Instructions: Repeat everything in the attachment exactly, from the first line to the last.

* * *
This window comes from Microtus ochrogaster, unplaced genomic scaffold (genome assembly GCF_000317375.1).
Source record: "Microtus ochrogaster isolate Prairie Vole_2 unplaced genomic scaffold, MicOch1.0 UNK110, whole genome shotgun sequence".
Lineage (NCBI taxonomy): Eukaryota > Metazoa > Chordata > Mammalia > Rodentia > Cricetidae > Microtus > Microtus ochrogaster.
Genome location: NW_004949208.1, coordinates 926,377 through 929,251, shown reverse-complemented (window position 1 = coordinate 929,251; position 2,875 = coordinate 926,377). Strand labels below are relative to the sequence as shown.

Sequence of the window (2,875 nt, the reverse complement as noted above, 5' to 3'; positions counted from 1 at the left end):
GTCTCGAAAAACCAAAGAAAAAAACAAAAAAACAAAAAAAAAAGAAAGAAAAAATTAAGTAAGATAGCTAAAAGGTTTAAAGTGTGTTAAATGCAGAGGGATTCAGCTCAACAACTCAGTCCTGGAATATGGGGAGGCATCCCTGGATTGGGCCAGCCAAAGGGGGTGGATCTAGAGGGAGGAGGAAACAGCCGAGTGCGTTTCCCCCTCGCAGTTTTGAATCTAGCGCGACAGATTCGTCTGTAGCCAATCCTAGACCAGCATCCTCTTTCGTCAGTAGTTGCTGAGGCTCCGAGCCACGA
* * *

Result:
This window comes from Microtus ochrogaster, unplaced genomic scaffold (genome assembly GCF_000317375.1).
Source record: "Microtus ochrogaster isolate Prairie Vole_2 unplaced genomic scaffold, MicOch1.0 UNK110, whole genome shotgun sequence".
Lineage (NCBI taxonomy): Eukaryota > Metazoa > Chordata > Mammalia > Rodentia > Cricetidae > Microtus > Microtus ochrogaster.
Genome location: NW_004949208.1, coordinates 926,377 through 929,251, shown reverse-complemented (window position 1 = coordinate 929,251; position 2,875 = coordinate 926,377). Strand labels below are relative to the sequence as shown.

Sequence of the window (2,875 nt, the reverse complement as noted above, 5' to 3'; positions counted from 1 at the left end):
GTCTCGAAAAACCAAAGAAAAAAACAAAAAAACAAAAAAAAAAGAAAGAAAAAATTAAGTAAGATAGCTAAAAGGTTTAAAGTGTGTTAAATGCAGAGGGATTCAGCTCAACAACTCAGTCCTGGAATATGGGGAGGCATCCCTGGATTGGGCCAGCCAAAGGGGGTGGATCTAGAGGGAGGAGGAAACAGCCGAGTGCGTTTCCCCCTCGCAGTTTTGAATCTAGCGCGACAGATTCGTCTGTAGCCAATCCTAGACCAGCATCCTCTTTCGTCAGTAGTTGCTGAGGCTCCGAGCCACGA